The Council of Ministers would take a formal decision on the abrogation of the derogation, probably in the upcoming EU Presidency, after consulting the ECB and following discussion in the European Council. This would allow Latvia sufficient time for thorough technical preparations for introducing the euro in January 2014.
Following the decision on the abrogation of this derogation, the Council of Ministers, acting with unanimity of its eurozone Member States, will also have to irrevocably fix the exchange rate and decide on other measures necessary for Latvia to introduce the euro in Latvia.
The convergence criteria are set out in Art. 140 (1) of the EU Treaty.
The Maastricht convergence criteria:
WHAT IS MEASURED
HOW IT IS MEASURED
Harmonised consumer price
Not more than 1.5 percentage points above the rate of the three best performing EU countries
Sound public finances
Government deficit as % of GDP
Reference value: not more than 3%
Sustainable public finances
Government debt as % of GDP
Reference value: Not more than 60%
Durability of convergence
Long-term interest rate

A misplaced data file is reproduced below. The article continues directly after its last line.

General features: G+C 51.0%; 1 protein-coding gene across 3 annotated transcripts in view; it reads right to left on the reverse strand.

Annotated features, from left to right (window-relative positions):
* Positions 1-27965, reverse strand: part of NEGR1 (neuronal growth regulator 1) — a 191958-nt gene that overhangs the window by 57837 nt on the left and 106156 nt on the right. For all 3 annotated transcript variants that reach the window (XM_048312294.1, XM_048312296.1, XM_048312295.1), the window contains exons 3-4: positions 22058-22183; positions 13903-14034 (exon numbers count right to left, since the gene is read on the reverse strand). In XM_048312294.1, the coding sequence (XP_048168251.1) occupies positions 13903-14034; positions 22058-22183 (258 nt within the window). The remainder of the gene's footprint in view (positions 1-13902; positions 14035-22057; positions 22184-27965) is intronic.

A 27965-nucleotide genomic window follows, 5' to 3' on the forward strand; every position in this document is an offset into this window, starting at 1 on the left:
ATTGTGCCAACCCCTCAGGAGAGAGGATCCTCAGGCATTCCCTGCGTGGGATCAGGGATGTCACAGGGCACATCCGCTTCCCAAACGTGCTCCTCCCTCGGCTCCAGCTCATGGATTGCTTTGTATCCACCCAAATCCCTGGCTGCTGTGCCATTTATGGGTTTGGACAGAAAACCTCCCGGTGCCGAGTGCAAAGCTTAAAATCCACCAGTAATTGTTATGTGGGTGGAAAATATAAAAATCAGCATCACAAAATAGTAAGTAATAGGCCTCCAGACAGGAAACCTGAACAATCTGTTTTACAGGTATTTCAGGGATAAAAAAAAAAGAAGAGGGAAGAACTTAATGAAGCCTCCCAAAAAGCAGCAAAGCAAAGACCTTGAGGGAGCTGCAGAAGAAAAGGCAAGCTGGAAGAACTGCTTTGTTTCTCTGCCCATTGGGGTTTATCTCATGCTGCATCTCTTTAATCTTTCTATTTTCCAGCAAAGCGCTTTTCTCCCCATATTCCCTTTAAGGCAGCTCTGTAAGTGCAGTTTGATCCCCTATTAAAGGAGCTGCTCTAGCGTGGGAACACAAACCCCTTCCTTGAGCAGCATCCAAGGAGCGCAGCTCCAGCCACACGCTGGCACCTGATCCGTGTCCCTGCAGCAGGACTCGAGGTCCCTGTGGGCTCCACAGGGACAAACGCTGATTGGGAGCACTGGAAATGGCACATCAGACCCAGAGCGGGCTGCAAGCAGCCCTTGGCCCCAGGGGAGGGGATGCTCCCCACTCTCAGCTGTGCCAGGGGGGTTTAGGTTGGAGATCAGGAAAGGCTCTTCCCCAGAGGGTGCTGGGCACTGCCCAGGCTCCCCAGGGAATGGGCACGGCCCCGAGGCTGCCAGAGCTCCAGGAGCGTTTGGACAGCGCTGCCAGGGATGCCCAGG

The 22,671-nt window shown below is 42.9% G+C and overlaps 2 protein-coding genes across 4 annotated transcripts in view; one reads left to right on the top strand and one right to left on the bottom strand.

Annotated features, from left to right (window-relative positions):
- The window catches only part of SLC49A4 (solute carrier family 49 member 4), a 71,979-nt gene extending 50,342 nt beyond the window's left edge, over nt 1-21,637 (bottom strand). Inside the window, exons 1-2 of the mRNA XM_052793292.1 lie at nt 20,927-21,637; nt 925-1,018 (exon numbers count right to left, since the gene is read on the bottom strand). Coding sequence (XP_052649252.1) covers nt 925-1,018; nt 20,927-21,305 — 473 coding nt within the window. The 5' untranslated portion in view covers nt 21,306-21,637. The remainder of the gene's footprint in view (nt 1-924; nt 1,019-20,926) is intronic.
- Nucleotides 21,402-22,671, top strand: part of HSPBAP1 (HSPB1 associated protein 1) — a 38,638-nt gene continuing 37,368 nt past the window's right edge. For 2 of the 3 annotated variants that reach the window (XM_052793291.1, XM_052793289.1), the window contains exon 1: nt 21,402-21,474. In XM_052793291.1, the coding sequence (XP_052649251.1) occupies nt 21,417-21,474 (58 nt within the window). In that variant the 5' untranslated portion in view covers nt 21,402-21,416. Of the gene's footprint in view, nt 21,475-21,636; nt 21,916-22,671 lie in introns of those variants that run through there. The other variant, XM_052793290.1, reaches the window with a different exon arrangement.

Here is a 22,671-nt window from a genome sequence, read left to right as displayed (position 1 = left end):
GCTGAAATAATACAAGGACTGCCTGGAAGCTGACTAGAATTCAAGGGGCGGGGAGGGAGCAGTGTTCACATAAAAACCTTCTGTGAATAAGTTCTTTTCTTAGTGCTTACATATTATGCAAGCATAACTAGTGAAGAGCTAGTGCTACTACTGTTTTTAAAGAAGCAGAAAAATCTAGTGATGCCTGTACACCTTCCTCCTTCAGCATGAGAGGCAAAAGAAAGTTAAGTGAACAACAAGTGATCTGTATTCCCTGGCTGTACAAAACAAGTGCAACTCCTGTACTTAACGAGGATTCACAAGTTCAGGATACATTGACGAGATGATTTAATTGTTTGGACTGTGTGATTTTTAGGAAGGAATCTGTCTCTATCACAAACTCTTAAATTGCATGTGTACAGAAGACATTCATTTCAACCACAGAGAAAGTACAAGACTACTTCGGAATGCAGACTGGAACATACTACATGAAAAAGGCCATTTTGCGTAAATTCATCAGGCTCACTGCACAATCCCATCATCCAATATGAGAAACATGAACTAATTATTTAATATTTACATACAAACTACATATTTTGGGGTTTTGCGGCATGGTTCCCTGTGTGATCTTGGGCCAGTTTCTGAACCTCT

Not more than 2 percentage points above the rate of the three best performing EU countries in terms of price stability
Exchange rate stability
Deviation from a central rate
Participation in ERM for 2 years without severe tensions
At least once every two years, the European Commission and the European Central Bank report to the Council of Ministers on the progress made by the Member States in reaching the convergence criteria for joining the euro. The latest convergence report was published in May 2012. Therefore, there is no obligation to publish a convergence report in 2013, except if a Member State asks the Commission for extraordinary assessments outside of the two-year cycle, when they consider they could fulfill the convergence criteria.